If you said "a cockroach and a cat," you are correct. Archy and Mehitabel were the creation of the humorist and newspaperman, Don Marquis.
THEY ARE THE MOST UNLIKELY OF FRIENDS: Archy is a cockroach with the soul of a poet, and Mehitabel is an alley cat with a celebrated past--she claims she was Cleopatra in a previous life. Together, cockroach and cat are the foundation of one of the most engaging collections of light poetry to come out of the twentieth century.
You may have heard Garrison Keillor read one of the 500 sketches that Marquis wrote about the characters, on The Writer's Almanac (Minnesota Public Radio). Here he reads "the lesson of the moth," which begins:
i was talking to a mothIt ends:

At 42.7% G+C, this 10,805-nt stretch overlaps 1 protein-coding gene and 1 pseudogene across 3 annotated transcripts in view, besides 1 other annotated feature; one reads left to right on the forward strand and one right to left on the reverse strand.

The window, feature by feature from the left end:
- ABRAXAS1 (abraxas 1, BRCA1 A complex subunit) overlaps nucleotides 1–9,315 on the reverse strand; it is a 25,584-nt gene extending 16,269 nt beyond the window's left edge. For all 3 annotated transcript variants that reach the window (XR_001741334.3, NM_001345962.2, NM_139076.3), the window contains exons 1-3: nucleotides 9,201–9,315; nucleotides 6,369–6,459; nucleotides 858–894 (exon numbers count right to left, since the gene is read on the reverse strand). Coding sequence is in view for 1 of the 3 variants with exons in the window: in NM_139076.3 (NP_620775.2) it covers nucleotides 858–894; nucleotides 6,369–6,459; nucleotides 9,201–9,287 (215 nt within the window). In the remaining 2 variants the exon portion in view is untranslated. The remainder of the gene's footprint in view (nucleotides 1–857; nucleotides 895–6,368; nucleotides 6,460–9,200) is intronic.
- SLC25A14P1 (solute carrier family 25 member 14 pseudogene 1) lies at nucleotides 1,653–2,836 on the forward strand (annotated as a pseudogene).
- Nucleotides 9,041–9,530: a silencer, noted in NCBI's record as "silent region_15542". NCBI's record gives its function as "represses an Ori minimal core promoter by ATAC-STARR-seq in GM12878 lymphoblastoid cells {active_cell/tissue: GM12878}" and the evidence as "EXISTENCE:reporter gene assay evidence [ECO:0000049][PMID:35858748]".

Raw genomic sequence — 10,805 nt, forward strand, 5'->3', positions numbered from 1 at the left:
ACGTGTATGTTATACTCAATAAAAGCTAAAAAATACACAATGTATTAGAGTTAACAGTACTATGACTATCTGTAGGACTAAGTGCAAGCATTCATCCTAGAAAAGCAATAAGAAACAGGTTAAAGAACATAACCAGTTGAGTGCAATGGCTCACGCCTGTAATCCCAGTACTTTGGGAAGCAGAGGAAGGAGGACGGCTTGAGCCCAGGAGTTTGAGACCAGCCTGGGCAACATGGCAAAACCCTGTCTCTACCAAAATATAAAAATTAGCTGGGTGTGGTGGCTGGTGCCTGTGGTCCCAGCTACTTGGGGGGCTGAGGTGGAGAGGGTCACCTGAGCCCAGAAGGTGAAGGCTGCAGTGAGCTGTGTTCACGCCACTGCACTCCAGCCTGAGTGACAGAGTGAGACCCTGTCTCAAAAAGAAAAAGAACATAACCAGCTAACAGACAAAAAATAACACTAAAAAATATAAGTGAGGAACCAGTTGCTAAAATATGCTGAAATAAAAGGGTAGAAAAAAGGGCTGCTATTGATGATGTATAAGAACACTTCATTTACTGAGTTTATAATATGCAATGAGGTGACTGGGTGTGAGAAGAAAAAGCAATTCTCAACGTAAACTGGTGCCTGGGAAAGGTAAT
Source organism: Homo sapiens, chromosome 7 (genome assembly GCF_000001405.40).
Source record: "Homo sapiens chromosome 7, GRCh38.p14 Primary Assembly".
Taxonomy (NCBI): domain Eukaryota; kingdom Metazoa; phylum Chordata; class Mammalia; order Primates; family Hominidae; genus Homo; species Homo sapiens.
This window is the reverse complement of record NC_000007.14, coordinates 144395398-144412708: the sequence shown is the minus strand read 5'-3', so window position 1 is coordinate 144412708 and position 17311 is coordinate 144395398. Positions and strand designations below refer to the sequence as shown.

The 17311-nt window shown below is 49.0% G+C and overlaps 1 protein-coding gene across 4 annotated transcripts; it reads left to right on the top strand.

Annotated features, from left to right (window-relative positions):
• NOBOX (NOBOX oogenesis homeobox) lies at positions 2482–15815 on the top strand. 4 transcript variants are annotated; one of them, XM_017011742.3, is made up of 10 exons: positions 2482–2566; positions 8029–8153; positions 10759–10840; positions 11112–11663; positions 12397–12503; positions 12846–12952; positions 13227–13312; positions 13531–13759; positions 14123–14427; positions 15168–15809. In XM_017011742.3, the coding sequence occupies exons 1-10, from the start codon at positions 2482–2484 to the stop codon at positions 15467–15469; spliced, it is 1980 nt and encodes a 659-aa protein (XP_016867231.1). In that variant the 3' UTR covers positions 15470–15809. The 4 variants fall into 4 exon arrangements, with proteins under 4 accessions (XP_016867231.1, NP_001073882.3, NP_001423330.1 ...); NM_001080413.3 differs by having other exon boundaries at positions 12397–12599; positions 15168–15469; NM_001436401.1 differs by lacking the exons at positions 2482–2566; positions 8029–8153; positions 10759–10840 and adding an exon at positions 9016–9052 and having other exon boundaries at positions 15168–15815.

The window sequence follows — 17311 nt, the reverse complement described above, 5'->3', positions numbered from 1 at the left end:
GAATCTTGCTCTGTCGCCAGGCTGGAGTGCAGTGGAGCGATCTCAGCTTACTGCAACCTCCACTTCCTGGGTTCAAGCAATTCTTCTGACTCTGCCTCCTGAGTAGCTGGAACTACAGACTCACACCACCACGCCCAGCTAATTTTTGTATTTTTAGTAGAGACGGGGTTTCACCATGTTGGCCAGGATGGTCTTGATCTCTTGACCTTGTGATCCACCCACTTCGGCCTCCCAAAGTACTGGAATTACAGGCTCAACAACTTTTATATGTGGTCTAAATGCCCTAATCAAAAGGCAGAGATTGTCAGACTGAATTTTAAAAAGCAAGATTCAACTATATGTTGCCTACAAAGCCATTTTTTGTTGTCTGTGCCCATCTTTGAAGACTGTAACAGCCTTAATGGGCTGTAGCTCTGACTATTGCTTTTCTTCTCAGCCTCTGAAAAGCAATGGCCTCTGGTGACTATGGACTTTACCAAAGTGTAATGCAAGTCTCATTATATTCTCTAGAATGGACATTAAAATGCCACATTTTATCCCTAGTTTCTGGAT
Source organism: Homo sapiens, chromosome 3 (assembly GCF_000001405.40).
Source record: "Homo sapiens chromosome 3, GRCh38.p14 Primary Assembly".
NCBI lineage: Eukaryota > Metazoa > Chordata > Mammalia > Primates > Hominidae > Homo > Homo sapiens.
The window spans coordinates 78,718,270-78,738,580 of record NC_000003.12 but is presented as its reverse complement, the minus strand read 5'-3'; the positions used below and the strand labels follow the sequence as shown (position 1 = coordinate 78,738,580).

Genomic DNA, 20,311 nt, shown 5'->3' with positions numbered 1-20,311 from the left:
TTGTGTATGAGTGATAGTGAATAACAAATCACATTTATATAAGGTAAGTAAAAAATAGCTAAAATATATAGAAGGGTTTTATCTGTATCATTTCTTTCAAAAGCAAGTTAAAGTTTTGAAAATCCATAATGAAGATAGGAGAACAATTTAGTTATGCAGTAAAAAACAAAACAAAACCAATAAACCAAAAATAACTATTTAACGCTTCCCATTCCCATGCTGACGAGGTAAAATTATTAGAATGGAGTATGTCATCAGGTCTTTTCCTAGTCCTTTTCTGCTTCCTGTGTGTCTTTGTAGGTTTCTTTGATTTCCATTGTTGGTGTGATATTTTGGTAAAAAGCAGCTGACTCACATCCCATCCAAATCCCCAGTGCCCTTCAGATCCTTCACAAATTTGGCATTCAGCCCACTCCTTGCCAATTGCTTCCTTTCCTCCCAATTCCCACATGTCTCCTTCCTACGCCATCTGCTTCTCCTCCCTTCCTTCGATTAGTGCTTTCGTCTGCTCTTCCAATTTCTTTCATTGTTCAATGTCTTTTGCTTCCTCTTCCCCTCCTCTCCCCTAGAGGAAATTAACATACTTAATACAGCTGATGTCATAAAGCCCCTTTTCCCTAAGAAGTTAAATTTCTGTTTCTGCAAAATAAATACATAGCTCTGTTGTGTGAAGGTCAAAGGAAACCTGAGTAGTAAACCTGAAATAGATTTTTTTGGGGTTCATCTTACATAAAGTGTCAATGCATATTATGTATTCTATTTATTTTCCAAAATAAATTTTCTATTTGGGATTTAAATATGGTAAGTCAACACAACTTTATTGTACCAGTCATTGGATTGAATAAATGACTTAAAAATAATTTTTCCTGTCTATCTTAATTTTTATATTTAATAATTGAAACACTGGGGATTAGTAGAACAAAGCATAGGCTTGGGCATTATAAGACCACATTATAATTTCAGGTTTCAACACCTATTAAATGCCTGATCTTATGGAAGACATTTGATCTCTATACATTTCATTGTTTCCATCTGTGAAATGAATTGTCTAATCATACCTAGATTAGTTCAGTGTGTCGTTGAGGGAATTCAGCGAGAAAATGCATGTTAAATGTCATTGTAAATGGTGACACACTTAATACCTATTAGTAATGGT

the other evening
he was trying to break into
an electric light bulb
and fry himself on the wires
why do you fellows
pull this stunt i asked him
because it is the conventional
thing for moths or why
if that had been an uncovered
candle instead of an electric
light bulb you would
now be a small unsightly cinder
have you no sense
but at the same time i wish
there was something i wanted
as badly as he wanted to fry himself
Don't we all wish to have something we want badly enough that we would consider self-immolation? Okay, maybe not self-immolation, but at least something that we feel strongly about!
'Tis the season for moths and porch lights, go outside and enjoy it!
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